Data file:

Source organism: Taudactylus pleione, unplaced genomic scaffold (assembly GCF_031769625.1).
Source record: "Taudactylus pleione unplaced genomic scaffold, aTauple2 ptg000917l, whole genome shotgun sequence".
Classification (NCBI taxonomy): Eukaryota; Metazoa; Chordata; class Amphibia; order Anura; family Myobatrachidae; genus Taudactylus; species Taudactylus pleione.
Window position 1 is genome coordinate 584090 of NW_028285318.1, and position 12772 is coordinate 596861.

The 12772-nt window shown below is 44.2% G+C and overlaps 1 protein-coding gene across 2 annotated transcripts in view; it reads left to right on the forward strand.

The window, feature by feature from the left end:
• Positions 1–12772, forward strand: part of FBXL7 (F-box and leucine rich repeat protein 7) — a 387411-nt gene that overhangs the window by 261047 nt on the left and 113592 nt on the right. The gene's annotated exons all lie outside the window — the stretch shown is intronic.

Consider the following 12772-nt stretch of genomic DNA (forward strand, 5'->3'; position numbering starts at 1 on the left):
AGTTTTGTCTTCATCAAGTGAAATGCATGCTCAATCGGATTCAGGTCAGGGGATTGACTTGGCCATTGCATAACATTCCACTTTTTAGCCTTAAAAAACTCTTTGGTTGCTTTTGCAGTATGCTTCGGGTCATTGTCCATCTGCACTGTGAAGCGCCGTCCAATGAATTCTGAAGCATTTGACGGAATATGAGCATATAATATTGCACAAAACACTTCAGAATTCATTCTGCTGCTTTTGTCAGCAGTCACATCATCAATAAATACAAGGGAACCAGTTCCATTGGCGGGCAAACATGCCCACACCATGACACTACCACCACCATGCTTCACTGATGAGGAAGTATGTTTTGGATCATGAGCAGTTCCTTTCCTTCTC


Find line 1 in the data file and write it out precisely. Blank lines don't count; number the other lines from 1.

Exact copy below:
Source organism: Taudactylus pleione, unplaced genomic scaffold (assembly GCF_031769625.1).